• Like 1
Link to comment
Share on other sites

11 minutes ago, Endeavor said:

All very Interesting stuff, isn't it ?

It is. I'm just taking it all in. I've got a good idea what to check now. But what's worrying me, is that even working under a microscope, how do you see horn and guard pin clearances 🥴. It's nearly impossible on most movements to get a clear view. Or do you just do it by how far you can move the pallet fork with the balance held in the correct position?

image.png.c29b74eb139be7b629b1078a8e39493c.png

Link to comment
Share on other sites

4 minutes ago, mikepilk said:

It's nearly impossible on most movements to get a clear view. Or do you just do it by how far you can move the pallet fork with the balance held in the correct position?

For the most part it's hard to see this. Sometimes with a pocket watch and no hairspring you can see it. All you really need to see is the fork look at how much the fork moves in relationship to anything else you can see.

  • Like 2
Link to comment
Share on other sites

I'm still experimenting what would work and what not. Also on a pocket watch the parts are much bigger and I'm currently working without the hairspring. But one of my attempts is to transfer the position of the impulse jewel to the top of the balance wheel rim. I made a dot with a black marker on the top of the balance rim and, to the best of my abilities, transferred the center-line pivot/jewel to the rim. Made a small score in the ink ..... at least one has an idea where the impulse jewel is ..... whether it works needs to be seen 🤔

S20221201_001.jpg.e9e0f6ff7a2d87462b757c9baaa4d182.jpg

Edited by Endeavor
  • Like 1
Link to comment
Share on other sites

3 hours ago, mikepilk said:

It is. I'm just taking it all in. I've got a good idea what to check now. But what's worrying me, is that even working under a microscope, how do you see horn and guard pin clearances 🥴. It's nearly impossible on most movements to get a clear view. Or do you just do it by how far you can move the pallet fork with the balance held in the correct position?

image.png.c29b74eb139be7b629b1078a8e39493c.png

Yes, like John said, you check it against whatever other visual reference you can, but since you are really checking the security of the lock at the same time, the pallet stone is the visual reference.

Link to comment
Share on other sites

7 hours ago, clockboy said:

I would leave at first because it has been intentionally bent my a repairer.. Probably to give a deeper lock or an attempt to give a better beat error.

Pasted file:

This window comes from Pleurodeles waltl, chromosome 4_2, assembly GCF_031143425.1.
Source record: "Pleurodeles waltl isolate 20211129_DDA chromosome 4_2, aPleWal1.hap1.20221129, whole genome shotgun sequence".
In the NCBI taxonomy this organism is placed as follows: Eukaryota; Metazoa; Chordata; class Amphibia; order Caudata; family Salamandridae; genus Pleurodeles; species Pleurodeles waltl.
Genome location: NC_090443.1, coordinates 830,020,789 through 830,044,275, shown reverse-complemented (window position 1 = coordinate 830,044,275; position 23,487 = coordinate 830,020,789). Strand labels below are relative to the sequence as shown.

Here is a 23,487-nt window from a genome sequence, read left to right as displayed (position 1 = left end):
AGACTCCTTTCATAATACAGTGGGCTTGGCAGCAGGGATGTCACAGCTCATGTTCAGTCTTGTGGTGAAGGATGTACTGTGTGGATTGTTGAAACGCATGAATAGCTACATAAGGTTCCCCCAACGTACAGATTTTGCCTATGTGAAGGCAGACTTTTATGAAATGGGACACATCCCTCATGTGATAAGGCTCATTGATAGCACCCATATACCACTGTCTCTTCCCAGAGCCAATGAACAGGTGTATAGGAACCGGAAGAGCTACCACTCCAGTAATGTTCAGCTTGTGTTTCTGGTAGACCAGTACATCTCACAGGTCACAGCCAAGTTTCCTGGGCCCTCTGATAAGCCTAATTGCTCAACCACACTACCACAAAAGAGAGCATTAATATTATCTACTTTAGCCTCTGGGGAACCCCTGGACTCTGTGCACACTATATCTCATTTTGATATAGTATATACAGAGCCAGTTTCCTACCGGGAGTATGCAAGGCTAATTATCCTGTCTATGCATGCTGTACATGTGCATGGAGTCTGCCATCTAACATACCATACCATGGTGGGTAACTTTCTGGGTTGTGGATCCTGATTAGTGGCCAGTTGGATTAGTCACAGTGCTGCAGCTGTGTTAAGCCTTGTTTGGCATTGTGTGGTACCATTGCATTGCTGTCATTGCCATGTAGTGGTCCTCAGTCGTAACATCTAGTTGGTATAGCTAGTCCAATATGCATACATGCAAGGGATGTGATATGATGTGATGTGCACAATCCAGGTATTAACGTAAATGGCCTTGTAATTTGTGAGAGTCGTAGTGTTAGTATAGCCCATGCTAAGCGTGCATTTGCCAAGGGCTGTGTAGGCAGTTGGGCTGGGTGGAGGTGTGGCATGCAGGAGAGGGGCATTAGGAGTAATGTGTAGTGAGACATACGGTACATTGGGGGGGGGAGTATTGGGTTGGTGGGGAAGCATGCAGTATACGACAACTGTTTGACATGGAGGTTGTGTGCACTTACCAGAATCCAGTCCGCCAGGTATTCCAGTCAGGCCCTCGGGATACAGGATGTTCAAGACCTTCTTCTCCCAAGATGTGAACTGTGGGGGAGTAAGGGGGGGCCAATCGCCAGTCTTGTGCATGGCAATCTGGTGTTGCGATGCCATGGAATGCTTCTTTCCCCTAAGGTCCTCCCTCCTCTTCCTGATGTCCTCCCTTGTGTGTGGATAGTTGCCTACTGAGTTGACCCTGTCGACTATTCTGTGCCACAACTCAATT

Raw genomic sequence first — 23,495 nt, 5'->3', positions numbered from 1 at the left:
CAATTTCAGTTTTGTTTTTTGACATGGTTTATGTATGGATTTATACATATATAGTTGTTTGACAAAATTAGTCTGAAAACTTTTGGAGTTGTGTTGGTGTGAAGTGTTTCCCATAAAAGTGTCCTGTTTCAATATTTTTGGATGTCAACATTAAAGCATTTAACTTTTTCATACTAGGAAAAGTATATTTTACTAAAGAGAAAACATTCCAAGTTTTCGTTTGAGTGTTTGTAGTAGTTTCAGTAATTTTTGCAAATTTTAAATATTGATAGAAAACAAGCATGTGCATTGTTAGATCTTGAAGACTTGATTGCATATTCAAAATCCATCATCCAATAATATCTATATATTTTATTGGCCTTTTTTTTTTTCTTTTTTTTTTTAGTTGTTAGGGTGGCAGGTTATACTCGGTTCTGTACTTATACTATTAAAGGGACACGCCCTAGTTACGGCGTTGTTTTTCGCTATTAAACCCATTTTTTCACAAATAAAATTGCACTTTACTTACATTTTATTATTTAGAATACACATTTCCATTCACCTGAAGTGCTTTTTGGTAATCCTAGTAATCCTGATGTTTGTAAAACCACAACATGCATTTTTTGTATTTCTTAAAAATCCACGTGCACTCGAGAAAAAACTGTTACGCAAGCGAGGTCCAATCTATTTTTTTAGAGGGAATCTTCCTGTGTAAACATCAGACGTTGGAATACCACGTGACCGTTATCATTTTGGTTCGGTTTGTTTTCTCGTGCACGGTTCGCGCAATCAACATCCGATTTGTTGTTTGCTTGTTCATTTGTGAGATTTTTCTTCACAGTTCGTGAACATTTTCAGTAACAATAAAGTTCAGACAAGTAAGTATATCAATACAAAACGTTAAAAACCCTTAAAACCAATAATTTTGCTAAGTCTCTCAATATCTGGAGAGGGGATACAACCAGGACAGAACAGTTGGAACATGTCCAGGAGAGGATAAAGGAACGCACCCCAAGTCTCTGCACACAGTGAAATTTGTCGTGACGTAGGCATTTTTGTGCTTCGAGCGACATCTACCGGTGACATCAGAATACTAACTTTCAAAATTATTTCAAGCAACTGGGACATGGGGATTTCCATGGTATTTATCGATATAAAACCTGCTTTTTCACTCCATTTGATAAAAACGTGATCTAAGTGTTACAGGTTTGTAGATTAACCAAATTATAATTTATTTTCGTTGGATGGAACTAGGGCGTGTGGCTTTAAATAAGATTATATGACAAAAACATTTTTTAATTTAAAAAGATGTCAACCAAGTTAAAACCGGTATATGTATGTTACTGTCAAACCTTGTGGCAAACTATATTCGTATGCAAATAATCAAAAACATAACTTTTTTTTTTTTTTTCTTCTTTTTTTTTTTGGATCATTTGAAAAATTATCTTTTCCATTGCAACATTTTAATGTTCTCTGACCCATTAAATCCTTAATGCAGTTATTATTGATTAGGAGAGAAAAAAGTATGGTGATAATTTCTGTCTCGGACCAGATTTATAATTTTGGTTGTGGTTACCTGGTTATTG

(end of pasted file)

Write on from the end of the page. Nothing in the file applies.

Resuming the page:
Unlikely but it might left the factory that way. Always worth doing a escapement check just to see if there is a problem.

Then I've often seen people talk about moving the banking pins to increase or decrease lock but as shown from the image it also screws up the horn clearance. Which is why you should adjust for the horn clearance and then move the jewels not the banking pins.

Then as were discussing moving banking pins the Swiss actually make a tool for this.

banking pins moving consequence.JPG

banking pin tool amusement.JPG

  • Like 2
Link to comment
Share on other sites

  • 2 weeks later...

Just got the movement running. It's taken a while as I had to fit a new staff, and find a new top balance jewel.

It looks to have had a hard working life  (I had to close the barrel arbor hole, and centre wheel hole), so I wasn't expecting much in the way of amplitude. It fired up with 305°. Lubricating the pallets, I get re-banking with full wind.  Strange, as I've fitted the correct mainspring.

I did the escapement checks as listed by @nickelsilver, and all looked OK - apart from the lock on the side with the bent pin being too deep. 

Could the pin have been bent to try to prevent re-banking?

Link to comment
Share on other sites

52 minutes ago, mikepilk said:

Could the pin have been bent to try to prevent re-banking?

It could be. Maybe this one just had the perfect combination of wheels and pinions that matched up better than average, and rather than fit a weaker spring at the factory they bent the pin?

 

What spring do you have in there? GR lists 1.80x0.10x320 for that caliber.

Link to comment
Share on other sites

Join the conversation

You can post now and register later. If you have an account, sign in now to post with your account.

Guest
Reply to this topic...

×   Pasted as rich text.   Restore formatting

  Only 75 emoji are allowed.

×   Your link has been automatically embedded.   Display as a link instead

×   Your previous content has been restored.   Clear editor

×   You cannot paste images directly. Upload or insert images from URL.

 Share



×
×
  • Create New...